Sunday, 16 June 2013

Toronto Condo Bubble is Pinpointed By Bank Of Canada

The Bank of Canada didn't actually label Toronto condos as a bubble. It never would! At least not until the bubble bursts. You see, the central bank's role is cheerleading, not doom and gloom. Similarly, OECD doesn't equate Canada's housing market to a bubble as it says there is a difference between "overvaluation" and a "bubble". This is just becoming a game of labels where words such as bubble, overvalued, inflated, and stretched are thrown around. The thing is, it doesn't really change the final outcome - yet some say that perception is everything.

In its latest financial system report, the Bank of Canada focused on the housing market and specifically pinpointed Toronto's condo market as a place where trouble brews. You can read the original report here or continue reading for my summary with graphs.

Brief Summary of the Central Bank's View on Canadian Housing
  • The two top risks to the Canadian economy are household debt and inbalances in some segments of the housing market
  • It took years for overbuilding and home valuations to build up and it will take some time to correct
  • Price-to-income ratio suggests some overvaluation in the housing market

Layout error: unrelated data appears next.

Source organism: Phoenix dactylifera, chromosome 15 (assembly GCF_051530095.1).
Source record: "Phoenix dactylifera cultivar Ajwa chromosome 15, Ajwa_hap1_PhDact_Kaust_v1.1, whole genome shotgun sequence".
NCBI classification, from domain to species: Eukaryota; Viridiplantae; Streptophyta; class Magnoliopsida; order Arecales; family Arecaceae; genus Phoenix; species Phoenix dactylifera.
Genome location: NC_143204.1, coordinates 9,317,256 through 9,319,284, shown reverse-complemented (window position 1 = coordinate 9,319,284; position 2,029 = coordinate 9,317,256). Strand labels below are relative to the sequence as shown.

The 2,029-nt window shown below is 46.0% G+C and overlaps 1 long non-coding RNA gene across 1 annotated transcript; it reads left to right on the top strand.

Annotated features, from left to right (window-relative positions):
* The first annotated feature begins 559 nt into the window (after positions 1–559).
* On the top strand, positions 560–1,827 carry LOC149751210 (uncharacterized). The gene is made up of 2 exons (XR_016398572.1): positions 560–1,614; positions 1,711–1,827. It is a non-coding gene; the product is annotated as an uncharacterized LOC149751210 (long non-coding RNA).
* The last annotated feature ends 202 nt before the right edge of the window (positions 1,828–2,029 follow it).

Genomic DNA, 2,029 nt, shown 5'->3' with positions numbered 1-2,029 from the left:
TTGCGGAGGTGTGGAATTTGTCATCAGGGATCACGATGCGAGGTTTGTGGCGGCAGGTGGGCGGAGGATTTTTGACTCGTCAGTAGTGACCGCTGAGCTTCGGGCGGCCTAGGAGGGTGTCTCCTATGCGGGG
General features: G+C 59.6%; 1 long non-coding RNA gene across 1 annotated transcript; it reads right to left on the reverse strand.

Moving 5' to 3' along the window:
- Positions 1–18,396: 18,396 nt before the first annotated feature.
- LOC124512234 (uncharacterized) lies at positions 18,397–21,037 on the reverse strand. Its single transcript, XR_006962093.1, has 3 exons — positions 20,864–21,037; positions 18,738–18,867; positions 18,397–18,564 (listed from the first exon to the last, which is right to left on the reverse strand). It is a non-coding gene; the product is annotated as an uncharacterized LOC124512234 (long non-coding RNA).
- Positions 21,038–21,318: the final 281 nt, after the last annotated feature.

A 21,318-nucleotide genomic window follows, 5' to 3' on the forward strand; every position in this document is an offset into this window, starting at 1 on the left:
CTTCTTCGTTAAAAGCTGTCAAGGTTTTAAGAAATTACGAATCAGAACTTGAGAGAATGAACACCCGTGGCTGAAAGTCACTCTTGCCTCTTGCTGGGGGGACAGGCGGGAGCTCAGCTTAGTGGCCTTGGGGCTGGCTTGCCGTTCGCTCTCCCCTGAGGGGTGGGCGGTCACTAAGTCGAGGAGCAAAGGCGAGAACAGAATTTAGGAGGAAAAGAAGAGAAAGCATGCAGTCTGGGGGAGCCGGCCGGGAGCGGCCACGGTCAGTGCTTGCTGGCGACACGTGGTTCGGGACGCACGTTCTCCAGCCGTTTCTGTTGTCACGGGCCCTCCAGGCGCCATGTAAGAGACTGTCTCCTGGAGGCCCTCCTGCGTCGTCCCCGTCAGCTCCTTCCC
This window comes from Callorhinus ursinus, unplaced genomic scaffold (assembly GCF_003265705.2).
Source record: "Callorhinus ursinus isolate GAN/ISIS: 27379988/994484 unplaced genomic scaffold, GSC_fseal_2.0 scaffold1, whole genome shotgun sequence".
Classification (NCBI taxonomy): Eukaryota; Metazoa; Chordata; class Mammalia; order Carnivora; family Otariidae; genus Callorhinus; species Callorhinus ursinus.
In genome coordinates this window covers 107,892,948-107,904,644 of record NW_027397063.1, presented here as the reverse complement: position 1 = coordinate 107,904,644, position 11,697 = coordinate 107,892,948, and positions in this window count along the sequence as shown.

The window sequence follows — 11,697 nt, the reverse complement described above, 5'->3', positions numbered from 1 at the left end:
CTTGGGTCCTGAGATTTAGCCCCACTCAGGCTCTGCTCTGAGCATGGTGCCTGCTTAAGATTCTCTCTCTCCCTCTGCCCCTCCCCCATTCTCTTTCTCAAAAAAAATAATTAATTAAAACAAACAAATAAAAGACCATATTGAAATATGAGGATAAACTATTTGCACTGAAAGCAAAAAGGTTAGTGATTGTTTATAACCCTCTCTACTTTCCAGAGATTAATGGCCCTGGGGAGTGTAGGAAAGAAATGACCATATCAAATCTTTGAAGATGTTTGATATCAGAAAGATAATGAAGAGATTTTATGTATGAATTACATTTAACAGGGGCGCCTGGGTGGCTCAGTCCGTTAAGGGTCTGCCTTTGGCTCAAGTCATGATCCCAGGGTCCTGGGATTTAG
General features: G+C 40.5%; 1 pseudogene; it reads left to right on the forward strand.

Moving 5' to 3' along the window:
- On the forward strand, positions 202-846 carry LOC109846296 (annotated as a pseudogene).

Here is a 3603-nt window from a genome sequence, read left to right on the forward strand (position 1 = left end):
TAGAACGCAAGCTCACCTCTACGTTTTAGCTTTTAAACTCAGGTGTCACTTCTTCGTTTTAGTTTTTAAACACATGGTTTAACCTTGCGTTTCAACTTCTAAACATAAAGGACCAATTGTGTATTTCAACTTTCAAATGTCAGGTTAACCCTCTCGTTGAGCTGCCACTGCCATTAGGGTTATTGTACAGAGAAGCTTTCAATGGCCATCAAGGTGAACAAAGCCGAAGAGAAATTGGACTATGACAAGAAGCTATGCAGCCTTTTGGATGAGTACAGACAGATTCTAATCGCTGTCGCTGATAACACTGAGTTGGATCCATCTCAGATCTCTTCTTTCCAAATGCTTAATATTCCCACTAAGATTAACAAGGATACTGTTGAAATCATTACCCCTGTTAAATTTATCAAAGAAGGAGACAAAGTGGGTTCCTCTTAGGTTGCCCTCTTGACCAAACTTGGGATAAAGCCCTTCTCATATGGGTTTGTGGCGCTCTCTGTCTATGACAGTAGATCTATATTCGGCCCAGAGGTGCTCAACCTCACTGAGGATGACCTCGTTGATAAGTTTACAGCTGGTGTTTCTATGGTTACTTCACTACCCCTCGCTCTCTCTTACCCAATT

• Housing affordability may become a concern once the interest rates start to go up
  • A soft landing is expected but there is a risk of sharper correction
  • Residential investment has been above its historic norm for nearly a decade
  • The number of units under construction is way above the historic norm

  • In the Toronto condo market, the number of unsold condo units in pre-construction and under-construction phases has remained near the high levels observed since the beginning of 2012
  • It is possible that investors have boosted the construction of Toronto’s condo market beyond demographic requirements and thus lead to a sell off
  • the risk of an abrupt price correction and construction activity will be increased if the upcoming supply of new units is not absorbed by demand over the next 12 to 30 months
  • Correction in condo prices could spread to other market segments and have negative spillovers to income and employment


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